Chuck Marohn has an excellent podcast on the Strong Towns
site, a conversation with Ben Hamilton-Baillie, street designer and shared space advocate.
Marohn and H-B talk street design, traffic engineering and human psychology.
Streets and their sidewalks, the main public places of a city, are its most vital organs.–Jane Jacobs
The Death and Life of Great American Cities, Chapter 2
Streets define our cities. Learn about them…
1. enjoying personal rights or liberty, as a person who is not in slavery: a land of free people.
2. pertaining to or reserved for those who enjoy personal liberty: They were thankful to be living on free soil.
3. existing under, characterized by, or possessing civil and political liberties that are, as a rule, constitutionally guaranteed by representative government: the free nations of the world.
4. enjoying political autonomy, as a people or country not under foreign rule; independent.
5. exempt from external authority, interference, restriction, etc., as a person or one’s will, thought, choice, action, etc.; independent; unrestricted.
6. able to do something at will; at liberty: free to choose.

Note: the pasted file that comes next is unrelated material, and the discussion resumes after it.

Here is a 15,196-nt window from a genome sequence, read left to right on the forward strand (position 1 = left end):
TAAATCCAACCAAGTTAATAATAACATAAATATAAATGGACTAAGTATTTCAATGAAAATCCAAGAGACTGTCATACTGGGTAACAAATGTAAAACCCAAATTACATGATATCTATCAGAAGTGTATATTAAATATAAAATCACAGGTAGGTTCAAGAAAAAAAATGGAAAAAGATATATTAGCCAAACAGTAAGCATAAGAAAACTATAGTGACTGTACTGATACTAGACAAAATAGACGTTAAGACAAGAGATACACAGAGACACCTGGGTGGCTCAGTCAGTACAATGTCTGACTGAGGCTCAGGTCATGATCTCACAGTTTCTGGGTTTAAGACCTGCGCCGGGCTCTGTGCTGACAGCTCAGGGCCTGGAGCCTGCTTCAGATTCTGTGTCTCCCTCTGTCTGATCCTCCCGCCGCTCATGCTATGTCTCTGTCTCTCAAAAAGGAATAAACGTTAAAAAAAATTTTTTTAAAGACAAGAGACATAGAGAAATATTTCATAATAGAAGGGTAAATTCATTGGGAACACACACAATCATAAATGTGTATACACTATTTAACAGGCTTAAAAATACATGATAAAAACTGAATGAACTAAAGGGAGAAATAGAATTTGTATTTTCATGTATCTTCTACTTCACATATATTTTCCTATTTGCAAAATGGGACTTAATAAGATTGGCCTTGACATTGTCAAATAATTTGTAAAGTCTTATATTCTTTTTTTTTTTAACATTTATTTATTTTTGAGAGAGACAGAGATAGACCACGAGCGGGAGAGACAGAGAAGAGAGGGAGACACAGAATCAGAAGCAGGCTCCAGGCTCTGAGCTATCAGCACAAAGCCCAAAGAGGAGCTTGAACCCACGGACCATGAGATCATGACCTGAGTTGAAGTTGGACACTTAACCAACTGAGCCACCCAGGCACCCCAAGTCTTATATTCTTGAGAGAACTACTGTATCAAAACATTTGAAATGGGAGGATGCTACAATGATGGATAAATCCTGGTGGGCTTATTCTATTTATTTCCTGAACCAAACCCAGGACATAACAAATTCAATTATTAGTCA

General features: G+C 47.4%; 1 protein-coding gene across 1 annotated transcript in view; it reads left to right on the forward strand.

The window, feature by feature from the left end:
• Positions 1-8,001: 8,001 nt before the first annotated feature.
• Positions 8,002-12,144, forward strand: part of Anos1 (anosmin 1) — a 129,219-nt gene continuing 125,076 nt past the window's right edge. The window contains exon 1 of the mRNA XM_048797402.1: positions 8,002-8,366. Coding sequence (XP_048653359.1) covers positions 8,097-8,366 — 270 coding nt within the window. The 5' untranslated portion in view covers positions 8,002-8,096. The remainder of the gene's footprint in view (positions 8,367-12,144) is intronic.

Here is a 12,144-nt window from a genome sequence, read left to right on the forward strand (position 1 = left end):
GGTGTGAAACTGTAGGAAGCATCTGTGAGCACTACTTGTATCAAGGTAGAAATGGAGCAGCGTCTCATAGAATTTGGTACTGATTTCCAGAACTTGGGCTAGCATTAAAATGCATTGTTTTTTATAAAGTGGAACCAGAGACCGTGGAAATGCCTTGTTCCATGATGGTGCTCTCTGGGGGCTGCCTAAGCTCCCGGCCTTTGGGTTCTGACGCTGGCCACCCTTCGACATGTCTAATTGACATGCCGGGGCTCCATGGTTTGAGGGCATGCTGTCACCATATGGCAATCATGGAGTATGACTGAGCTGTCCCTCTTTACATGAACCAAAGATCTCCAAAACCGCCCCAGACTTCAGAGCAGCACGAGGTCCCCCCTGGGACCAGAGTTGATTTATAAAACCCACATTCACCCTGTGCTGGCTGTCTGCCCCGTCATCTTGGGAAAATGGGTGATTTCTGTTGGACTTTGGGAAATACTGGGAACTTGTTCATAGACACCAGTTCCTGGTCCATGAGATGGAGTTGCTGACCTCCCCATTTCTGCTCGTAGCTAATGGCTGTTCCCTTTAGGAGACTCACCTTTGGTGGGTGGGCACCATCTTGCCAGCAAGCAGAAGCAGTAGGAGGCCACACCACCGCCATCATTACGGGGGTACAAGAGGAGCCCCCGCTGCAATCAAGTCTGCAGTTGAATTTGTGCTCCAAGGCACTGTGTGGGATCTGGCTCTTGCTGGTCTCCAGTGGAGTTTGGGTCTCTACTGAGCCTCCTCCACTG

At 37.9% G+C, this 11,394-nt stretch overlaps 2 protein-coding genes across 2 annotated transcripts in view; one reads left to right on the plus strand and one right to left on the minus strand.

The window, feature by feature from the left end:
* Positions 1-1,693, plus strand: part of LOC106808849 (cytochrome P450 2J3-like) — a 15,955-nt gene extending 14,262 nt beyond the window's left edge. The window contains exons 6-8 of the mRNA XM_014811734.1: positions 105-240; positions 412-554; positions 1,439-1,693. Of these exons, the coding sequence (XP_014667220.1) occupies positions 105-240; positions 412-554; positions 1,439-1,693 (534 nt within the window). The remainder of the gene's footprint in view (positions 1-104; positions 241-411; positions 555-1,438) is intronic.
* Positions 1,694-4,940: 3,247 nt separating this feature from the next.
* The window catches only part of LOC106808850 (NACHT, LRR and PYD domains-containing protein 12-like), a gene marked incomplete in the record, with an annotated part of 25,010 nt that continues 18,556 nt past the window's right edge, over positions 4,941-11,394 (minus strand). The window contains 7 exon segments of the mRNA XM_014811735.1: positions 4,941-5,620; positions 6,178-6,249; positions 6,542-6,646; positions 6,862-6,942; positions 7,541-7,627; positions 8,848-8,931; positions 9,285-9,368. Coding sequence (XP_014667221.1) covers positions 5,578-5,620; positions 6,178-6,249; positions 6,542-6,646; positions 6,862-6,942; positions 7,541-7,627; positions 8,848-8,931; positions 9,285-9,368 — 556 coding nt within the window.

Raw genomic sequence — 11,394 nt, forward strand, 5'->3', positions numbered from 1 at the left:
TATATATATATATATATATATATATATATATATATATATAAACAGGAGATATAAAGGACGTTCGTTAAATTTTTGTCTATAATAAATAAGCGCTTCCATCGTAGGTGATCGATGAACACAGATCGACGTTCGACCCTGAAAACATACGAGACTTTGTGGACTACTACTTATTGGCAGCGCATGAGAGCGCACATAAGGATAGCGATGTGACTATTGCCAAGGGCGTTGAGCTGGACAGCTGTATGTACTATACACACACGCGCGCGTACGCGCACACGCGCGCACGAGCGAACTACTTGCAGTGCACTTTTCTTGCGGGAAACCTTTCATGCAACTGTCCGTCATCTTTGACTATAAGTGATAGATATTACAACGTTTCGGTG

7. clear of obstructions or obstacles, as a road or corridor: The highway is now free of fallen rock.
8. not occupied or in use: I’ll try to phone her again if the line is free.
9. exempt or released from something specified that controls, restrains, burdens, etc. (usually followed by from or of ): free from worry; free of taxes.
10. having immunity or being safe (usually followed by from ): free from danger.
11. provided without, or not subject to, a charge or payment: free parking; a free sample.
Glass half empty. FSW would preface his comments to the Farm crew the day after the solstice with some reference to the oncoming winter, days getting shorter.
At the highpoint of summer seeing snow and death.
Tiptoe in on 18 wheels
The City has put up signage but it is of the advisory type. Doesn’t speak to the wallet. Steve contradicts the GPS, free
pedestrian advice to errant drivers.
This truck was starting to turn turtle. Its drive wheels were no longer in contact with the pavement. Teetering between
two historic properties, the Pireus store (ca 1847) and the Woolen Mills Chapel (ca 1886).
In the future possibly the City will consider one of these signs, here protecting the John Warner Parkway.
Discipline vehicles. Context sensitive. Note to City regarding context: the Woolen Mills is a city treasure,
not a high speed industrial corridor. People old and young, walking, biking and driving.
Those with the most power, in the neighborhood context, should yield to those with the least.
Indeed, as important as it is to understand Rodger’s actions within the context of the mental illness he clearly suffered,
it’s just as clear that his delusions were inflated, if not created, by the entertainment industry he grew up in.–Ann Hornaday, Washington Post
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